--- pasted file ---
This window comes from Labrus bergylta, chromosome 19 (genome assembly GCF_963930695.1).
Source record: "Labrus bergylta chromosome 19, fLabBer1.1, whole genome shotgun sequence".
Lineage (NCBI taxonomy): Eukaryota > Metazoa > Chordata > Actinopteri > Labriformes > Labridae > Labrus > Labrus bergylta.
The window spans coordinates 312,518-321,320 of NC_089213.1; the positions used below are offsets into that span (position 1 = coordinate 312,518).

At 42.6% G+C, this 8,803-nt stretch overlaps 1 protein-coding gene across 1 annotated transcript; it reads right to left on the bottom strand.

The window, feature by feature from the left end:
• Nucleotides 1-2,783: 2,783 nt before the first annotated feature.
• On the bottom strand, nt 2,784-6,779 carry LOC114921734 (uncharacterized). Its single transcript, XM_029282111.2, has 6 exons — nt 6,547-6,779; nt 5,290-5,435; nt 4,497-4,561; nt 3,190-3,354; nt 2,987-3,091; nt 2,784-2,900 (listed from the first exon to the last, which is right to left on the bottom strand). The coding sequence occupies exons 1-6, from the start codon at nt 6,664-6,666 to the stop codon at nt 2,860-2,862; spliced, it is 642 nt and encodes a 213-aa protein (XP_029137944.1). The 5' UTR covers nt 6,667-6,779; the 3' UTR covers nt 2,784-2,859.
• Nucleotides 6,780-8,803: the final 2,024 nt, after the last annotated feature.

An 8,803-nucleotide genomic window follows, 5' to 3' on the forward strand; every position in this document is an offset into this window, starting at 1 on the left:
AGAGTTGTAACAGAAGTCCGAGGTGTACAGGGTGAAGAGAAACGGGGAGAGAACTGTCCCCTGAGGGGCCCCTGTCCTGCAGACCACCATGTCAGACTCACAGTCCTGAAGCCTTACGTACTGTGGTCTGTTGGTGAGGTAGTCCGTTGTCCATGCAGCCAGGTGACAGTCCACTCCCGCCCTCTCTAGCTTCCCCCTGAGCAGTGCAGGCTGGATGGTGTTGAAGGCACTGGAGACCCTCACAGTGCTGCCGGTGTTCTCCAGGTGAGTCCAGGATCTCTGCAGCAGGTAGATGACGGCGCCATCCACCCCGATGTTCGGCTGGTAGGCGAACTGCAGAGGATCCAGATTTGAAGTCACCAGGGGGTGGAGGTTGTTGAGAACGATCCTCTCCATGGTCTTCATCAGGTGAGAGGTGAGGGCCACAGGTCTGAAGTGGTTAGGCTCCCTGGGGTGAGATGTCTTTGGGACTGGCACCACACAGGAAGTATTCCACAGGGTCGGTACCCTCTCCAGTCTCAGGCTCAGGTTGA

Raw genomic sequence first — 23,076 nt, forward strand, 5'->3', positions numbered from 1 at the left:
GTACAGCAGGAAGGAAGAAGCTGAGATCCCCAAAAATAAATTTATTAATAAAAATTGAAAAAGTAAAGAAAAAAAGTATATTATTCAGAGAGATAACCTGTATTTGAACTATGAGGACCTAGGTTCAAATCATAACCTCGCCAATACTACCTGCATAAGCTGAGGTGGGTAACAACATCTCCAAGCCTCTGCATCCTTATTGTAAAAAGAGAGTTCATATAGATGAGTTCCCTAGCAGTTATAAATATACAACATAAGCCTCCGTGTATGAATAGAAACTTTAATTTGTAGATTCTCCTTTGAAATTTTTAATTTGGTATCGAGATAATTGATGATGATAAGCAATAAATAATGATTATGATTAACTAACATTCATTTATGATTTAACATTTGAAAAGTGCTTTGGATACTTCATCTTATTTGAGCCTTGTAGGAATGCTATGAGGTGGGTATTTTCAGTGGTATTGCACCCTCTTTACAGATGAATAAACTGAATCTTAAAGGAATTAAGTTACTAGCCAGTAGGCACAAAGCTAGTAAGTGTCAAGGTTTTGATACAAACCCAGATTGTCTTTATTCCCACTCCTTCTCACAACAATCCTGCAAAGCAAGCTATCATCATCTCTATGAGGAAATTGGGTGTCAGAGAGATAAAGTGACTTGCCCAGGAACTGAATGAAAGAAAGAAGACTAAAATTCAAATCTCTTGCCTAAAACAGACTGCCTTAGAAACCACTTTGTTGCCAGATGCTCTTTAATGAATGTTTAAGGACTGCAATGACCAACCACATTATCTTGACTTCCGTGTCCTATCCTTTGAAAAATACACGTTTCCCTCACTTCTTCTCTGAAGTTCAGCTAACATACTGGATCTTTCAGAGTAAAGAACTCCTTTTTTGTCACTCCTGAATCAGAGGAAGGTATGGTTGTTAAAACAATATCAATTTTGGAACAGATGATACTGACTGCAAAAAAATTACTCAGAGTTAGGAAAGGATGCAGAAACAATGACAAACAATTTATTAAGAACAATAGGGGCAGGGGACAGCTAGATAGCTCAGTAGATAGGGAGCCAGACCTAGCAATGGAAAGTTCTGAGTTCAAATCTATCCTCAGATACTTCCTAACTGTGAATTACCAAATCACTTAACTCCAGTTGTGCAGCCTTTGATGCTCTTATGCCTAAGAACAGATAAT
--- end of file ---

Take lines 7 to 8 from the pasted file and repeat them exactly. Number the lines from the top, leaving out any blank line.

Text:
• Nucleotides 1-2,783: 2,783 nt before the first annotated feature.
• On the bottom strand, nt 2,784-6,779 carry LOC114921734 (uncharacterized). Its single transcript, XM_029282111.2, has 6 exons — nt 6,547-6,779; nt 5,290-5,435; nt 4,497-4,561; nt 3,190-3,354; nt 2,987-3,091; nt 2,784-2,900 (listed from the first exon to the last, which is right to left on the bottom strand). The coding sequence occupies exons 1-6, from the start codon at nt 6,664-6,666 to the stop codon at nt 2,860-2,862; spliced, it is 642 nt and encodes a 213-aa protein (XP_029137944.1). The 5' UTR covers nt 6,667-6,779; the 3' UTR covers nt 2,784-2,859.